Enlarge / Euclid’s Visible instrument (VIS) will image the sky in visible light (550–900 nm) to take sharp images of billions of galaxies and measure their shapes. This image was taken during the commissioning of Euclid. (credit: ESA/Euclid/Euclid Consortium/NASA)

Nearly one month after launching into space, a European telescope has begun taking its first images and data of the Universe. And to the delight of scientists at the European Space Agency, everything seems to be working rather well.

As part of the months-long commissioning phase, both the telescope’s visual and infrared-light cameras have started snapping photos of the cosmos. Scientists who helped develop these cameras—VIS for visible light, and NISP for Near Infrared Spectrograph and Photometer—say the new instruments work superbly.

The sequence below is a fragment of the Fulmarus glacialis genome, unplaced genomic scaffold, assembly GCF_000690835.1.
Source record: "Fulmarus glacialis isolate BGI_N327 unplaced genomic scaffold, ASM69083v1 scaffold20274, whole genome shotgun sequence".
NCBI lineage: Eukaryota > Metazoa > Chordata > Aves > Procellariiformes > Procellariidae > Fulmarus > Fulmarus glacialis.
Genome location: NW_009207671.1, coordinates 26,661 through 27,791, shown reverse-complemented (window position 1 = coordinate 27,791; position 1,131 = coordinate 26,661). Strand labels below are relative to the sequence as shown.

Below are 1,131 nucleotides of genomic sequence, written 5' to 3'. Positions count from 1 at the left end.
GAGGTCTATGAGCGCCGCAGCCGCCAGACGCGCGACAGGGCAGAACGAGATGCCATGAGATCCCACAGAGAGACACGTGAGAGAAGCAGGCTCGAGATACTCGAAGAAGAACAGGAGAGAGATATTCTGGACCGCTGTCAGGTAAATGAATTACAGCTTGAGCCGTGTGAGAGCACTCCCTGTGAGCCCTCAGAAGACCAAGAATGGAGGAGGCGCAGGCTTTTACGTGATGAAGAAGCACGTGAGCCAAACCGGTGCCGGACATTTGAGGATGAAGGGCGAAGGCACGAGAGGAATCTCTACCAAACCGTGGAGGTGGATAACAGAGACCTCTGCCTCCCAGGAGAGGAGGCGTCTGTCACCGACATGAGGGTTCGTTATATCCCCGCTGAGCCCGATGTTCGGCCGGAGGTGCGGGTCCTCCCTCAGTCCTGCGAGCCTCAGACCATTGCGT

“We are very pleased that the commissioning phase of Euclid is progressing well,” Alessandra Roy, Euclid project manager at the German Space Agency at DLR, said. “The spacecraft will soon reach its final position at a distance of 1.5 million kilometers from Earth and begin scientific observations.”

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